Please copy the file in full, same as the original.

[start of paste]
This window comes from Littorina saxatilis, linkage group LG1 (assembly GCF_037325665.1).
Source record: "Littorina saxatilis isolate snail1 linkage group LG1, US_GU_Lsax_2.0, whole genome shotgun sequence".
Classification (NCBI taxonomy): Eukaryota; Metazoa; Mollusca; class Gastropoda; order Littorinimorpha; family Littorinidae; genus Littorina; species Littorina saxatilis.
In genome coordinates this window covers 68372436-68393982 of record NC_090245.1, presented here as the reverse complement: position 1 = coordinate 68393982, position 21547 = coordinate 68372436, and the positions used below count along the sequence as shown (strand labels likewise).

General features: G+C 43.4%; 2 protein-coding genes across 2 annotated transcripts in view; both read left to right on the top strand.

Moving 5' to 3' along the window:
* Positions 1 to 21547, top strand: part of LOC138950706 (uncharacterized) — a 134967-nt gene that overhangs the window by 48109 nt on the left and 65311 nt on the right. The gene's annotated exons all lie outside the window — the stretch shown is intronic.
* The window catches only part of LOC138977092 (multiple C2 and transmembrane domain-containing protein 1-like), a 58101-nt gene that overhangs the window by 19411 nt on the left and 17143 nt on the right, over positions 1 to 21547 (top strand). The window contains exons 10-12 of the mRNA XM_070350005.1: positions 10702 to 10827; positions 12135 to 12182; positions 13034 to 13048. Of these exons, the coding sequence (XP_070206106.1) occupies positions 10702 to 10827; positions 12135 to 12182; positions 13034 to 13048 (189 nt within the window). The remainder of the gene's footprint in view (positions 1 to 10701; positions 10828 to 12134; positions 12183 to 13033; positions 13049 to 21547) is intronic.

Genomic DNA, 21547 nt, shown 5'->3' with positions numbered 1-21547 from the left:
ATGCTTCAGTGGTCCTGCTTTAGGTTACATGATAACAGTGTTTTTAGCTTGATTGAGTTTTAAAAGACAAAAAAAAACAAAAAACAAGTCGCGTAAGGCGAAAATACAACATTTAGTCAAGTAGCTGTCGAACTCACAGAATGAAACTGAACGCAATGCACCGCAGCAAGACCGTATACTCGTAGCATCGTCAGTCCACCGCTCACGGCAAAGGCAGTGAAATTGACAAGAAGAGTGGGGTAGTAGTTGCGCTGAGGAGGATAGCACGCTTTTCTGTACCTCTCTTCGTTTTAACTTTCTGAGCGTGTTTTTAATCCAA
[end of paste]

This window comes from Littorina saxatilis, linkage group LG1 (assembly GCF_037325665.1).
Source record: "Littorina saxatilis isolate snail1 linkage group LG1, US_GU_Lsax_2.0, whole genome shotgun sequence".
Classification (NCBI taxonomy): Eukaryota; Metazoa; Mollusca; class Gastropoda; order Littorinimorpha; family Littorinidae; genus Littorina; species Littorina saxatilis.
In genome coordinates this window covers 68372436-68393982 of record NC_090245.1, presented here as the reverse complement: position 1 = coordinate 68393982, position 21547 = coordinate 68372436, and the positions used below count along the sequence as shown (strand labels likewise).

General features: G+C 43.4%; 2 protein-coding genes across 2 annotated transcripts in view; both read left to right on the top strand.

Moving 5' to 3' along the window:
* Positions 1 to 21547, top strand: part of LOC138950706 (uncharacterized) — a 134967-nt gene that overhangs the window by 48109 nt on the left and 65311 nt on the right. The gene's annotated exons all lie outside the window — the stretch shown is intronic.
* The window catches only part of LOC138977092 (multiple C2 and transmembrane domain-containing protein 1-like), a 58101-nt gene that overhangs the window by 19411 nt on the left and 17143 nt on the right, over positions 1 to 21547 (top strand). The window contains exons 10-12 of the mRNA XM_070350005.1: positions 10702 to 10827; positions 12135 to 12182; positions 13034 to 13048. Of these exons, the coding sequence (XP_070206106.1) occupies positions 10702 to 10827; positions 12135 to 12182; positions 13034 to 13048 (189 nt within the window). The remainder of the gene's footprint in view (positions 1 to 10701; positions 10828 to 12134; positions 12183 to 13033; positions 13049 to 21547) is intronic.

Genomic DNA, 21547 nt, shown 5'->3' with positions numbered 1-21547 from the left:
ATGCTTCAGTGGTCCTGCTTTAGGTTACATGATAACAGTGTTTTTAGCTTGATTGAGTTTTAAAAGACAAAAAAAAACAAAAAACAAGTCGCGTAAGGCGAAAATACAACATTTAGTCAAGTAGCTGTCGAACTCACAGAATGAAACTGAACGCAATGCACCGCAGCAAGACCGTATACTCGTAGCATCGTCAGTCCACCGCTCACGGCAAAGGCAGTGAAATTGACAAGAAGAGTGGGGTAGTAGTTGCGCTGAGGAGGATAGCACGCTTTTCTGTACCTCTCTTCGTTTTAACTTTCTGAGCGTGTTTTTAATCCAA